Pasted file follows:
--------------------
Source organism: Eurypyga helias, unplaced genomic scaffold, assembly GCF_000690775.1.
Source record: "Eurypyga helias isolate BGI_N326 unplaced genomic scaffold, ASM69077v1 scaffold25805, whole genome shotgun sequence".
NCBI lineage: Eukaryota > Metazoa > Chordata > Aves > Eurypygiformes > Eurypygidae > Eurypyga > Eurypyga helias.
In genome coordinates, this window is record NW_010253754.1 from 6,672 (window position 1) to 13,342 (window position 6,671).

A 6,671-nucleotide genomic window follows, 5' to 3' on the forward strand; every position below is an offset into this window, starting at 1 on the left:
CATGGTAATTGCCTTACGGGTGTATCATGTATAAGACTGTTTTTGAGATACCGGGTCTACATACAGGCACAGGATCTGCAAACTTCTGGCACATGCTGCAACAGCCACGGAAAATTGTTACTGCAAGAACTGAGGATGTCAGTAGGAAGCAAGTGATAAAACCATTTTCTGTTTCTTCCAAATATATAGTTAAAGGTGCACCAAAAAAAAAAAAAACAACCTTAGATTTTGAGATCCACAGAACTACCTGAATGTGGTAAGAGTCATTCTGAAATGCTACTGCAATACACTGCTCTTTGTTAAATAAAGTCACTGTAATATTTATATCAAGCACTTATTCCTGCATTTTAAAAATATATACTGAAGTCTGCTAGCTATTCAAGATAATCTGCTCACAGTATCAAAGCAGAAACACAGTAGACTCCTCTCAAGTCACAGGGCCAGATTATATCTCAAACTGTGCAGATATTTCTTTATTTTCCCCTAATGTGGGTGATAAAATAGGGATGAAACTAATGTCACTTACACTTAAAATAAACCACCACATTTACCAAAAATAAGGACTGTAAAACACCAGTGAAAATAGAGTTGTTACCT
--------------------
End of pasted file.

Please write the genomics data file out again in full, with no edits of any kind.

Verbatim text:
Source organism: Eurypyga helias, unplaced genomic scaffold, assembly GCF_000690775.1.
Source record: "Eurypyga helias isolate BGI_N326 unplaced genomic scaffold, ASM69077v1 scaffold25805, whole genome shotgun sequence".
NCBI lineage: Eukaryota > Metazoa > Chordata > Aves > Eurypygiformes > Eurypygidae > Eurypyga > Eurypyga helias.
In genome coordinates, this window is record NW_010253754.1 from 6,672 (window position 1) to 13,342 (window position 6,671).

A 6,671-nucleotide genomic window follows, 5' to 3' on the forward strand; every position below is an offset into this window, starting at 1 on the left:
CATGGTAATTGCCTTACGGGTGTATCATGTATAAGACTGTTTTTGAGATACCGGGTCTACATACAGGCACAGGATCTGCAAACTTCTGGCACATGCTGCAACAGCCACGGAAAATTGTTACTGCAAGAACTGAGGATGTCAGTAGGAAGCAAGTGATAAAACCATTTTCTGTTTCTTCCAAATATATAGTTAAAGGTGCACCAAAAAAAAAAAAAACAACCTTAGATTTTGAGATCCACAGAACTACCTGAATGTGGTAAGAGTCATTCTGAAATGCTACTGCAATACACTGCTCTTTGTTAAATAAAGTCACTGTAATATTTATATCAAGCACTTATTCCTGCATTTTAAAAATATATACTGAAGTCTGCTAGCTATTCAAGATAATCTGCTCACAGTATCAAAGCAGAAACACAGTAGACTCCTCTCAAGTCACAGGGCCAGATTATATCTCAAACTGTGCAGATATTTCTTTATTTTCCCCTAATGTGGGTGATAAAATAGGGATGAAACTAATGTCACTTACACTTAAAATAAACCACCACATTTACCAAAAATAAGGACTGTAAAACACCAGTGAAAATAGAGTTGTTACCT